Iceland's prime minister resigned on Tuesday, becoming the first political victim of a mushrooming global scandal over hidden offshore financial dealings exposed in the so-called Panama Papers.
Prime Minister Sigmundur David Gunnlaugsson was the biggest casualty of a worldwide media probe into 11.5 million leaked documents that purportedly reveal the offshore financial activities of 140 political figures.
"The prime minister told (his party's) parliamentary group meeting that he would step down as prime minister and I will take over," the Progressive Party's deputy leader Sigurdur Ingi Johannsson told a live broadcast.
A series of other leaders and celebrities implicated in the papers leaked from a Panamanian law firm have hit back at the allegations, denying any wrongdoing despite the international furore.
Those named include Russian President Vladimir Putin's associates, Chinese President Xi Jinping's relatives, FIFA's new president Gianni Infantino and stars such as Argentine footballing great Lionel Messi.
Iceland's leader had been under immense pressure after it emerged he and his wife invested millions of dollars in an offshore company that had stakes in three Icelandic banks that collapsed in 2008, tipping the country into a deep recession.
He denies any wrongdoing, but bowed out on Tuesday after thousands took to the streets.
"We want a new government," said Katrin Thorvaldsdottir, 63. "We want to be governed by people who pay their taxes in Iceland, and for that we need a new vote as soon as possible."
Gunnlaugsson's office sought to play down the decision, saying the premier had "suggested" his deputy take over "for an unspecified amount of time". "The prime minister has not resigned and will continue to serve as chairman of the Progressive Party," it said in a statement.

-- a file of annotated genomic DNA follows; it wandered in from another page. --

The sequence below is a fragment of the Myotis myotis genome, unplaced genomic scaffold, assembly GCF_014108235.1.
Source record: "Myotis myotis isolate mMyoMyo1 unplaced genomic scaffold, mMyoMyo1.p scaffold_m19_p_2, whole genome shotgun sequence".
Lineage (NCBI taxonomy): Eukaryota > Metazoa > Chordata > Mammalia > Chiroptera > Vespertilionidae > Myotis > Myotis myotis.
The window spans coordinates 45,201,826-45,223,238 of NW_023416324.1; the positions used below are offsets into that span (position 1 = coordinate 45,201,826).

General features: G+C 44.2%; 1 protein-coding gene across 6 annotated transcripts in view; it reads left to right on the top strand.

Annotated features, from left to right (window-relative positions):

- France 'grey-lists' Panama -
The vast stash of records from Panama's Mossack Fonseca law firm was obtained from an anonymous source by German daily Sueddeutsche Zeitung and shared with more than 100 media groups by the International Consortium of Investigative Journalists (ICIJ). The journalists published their first findings Sunday after a year-long probe.
Offshore financial dealings are not illegal in themselves, though they may be used to hide assets from tax authorities, launder the proceeds of criminal activities or conceal misappropriated or politically inconvenient wealth.
Australia, France and the Netherlands have announced investigations, while Canada has requested a copy of the papers for its own probe. A judicial source said Spain had opened a money-laundering probe into the law firm. "Tax avoidance is a big global problem," US President Barack Obama said Tuesday.
Panama has pledged to investigate the revelations, but France's Finance Minister Michel Sapin said his country would put it back on its list of countries that do not cooperate in tracking down tax dodgers. Minister for the presidency, Alvaro Alema, reacted angrily, threatening "retaliation measures against countries that include Panama in 'grey lists'" of tax havens.
Beijing has refused to respond to allegations eight current or former members of the ruling party's most powerful body concealed their fortunes through offshore havens, as well as relatives of Xi, who has overseen a much-publicised anti-corruption drive.
Pakistani Prime Minister Nawaz Sharif, three of whose children was also named in the papers, said he would form a commission to investigate "how much weight these allegations should be given".
The Kremlin on Monday suggested a US plot was behind the leaks, which named a close friend of Putin's as heading an offshore empire worth more than $2 billion.
Messi's family denied any wrongdoing after the footballer and his father were named as owners of a Panama company that was not disclosed during a Spanish tax probe.